We hunkered down… initiated radio silence (we didn’t actually have radios, but that meant we could only talk if it was an emergency… like spotting a snake or something)… and we waited…

We heard the whistle blow again… they had released the counselors… the sun was now setting and the woods were starting to get dark… time went so slowly… we could hear the screams of boys being captured… we heard the counselors yelling to one another… “Got one over hear…” Check up in those bushes…” Be sure to check behind the cabins…” And all the while… we remained still and silent…

Fifteen minutes went by… no counselors nearby… 30 minutes now passed… still no counselors… but darn… it’s getting hot under this blanket… and then with only 5 minutes to go… one of our guys broke radio silence… “I have to go to the bathroom!!!” he said with an unmistakable urgency. “Shut Up and hold it!!” was the swift and unanimous reply.

Finally, the whistle blew again… we confirmed the time by checking our watches… it wouldn’t surprise us for the counselors to blow the whistle early in a ruse to catch a few  of our unsuspecting and more gullible brothers.

It was over… we did it… we survived… they didn’t even come close…  And the best part of all… my 10 cents was still safely tucked in my pocket.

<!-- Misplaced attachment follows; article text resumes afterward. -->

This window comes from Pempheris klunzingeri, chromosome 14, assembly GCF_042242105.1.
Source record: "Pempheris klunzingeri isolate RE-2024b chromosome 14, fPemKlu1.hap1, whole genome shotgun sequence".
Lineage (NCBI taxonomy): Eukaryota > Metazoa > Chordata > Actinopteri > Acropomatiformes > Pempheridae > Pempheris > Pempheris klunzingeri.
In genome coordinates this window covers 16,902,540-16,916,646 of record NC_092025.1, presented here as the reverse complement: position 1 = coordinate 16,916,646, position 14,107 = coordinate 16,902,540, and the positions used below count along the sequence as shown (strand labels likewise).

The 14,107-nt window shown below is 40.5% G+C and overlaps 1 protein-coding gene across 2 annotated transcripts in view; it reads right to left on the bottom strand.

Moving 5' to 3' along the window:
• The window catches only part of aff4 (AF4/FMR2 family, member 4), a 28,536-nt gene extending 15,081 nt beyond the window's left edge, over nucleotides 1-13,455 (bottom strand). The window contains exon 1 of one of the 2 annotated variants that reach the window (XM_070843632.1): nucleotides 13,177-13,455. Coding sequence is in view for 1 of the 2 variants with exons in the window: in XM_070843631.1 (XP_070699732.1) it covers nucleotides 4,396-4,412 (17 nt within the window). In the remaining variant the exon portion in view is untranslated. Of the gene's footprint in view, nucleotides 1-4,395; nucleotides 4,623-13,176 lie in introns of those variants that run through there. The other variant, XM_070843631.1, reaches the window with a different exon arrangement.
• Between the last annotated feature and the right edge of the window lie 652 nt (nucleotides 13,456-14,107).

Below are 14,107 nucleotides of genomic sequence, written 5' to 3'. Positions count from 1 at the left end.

The next morning, I woke up and I felt like I itched all over… I must have gotten some mosquito bites I thought… I looked in the mirror and… OH MY… I got A LOT of mosquito bites… they were all over my arms and chest and legs. On the way out to calisthenics… I stopped the nurse to ask what I might do for the mosquito bites… she just looked at me shaking her head and said… ” Uhhh those aren’t mosquito bites… you have POISON IVY!!!” Leave it to me to lay down in a patch of poison ivy… You know… maybe that’s what made it such a great hiding place!!

In all the years I went to camp… I was NEVER caught… When I went back as a counselor… we were asked to put a $2.00 bounty on our head during the “Kids Hunt the Counselors” competition… My first year I was so confident that I put up a $10.00 bounty and my last year I put $25.00.  You know… if I were a counselor today… it would be $100… Come on kids… come find me… I dare you!!!

Next time I will tell you about Skit Night… and the skit that was PERMANENTLY banned!

Until next time…


Guys Are Swimming… Guys Are Sailing… 01/20/2018

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Green Lake Northern Baptist Assembly 1946

When I last wrote… I was in my bunk, sad… lonely and hungry. It had been a restless night…

Of course one reason I was miserable might have been the fact that I was laying on top of a woolen, green army blanket. I mention laying on top because I had decided that if I was expected to make my bed in such a way that there were perfectly square corners and blankets tight enough to bounce a quarter off of…  perhaps I would be better off not messing it up by getting under the sheets in the first place.

This was an unfortunate idea for two reasons. First… because a wool army blanket is incredibly scratchy.  To be honest, I don’t think I have ever worn or owned anything made of wool since. The second reason is that although one might think that August in Wisconsin may be hot… let me assure you… that at night… it is not!  So sleeping on top of the blanket was not one of my better ideas.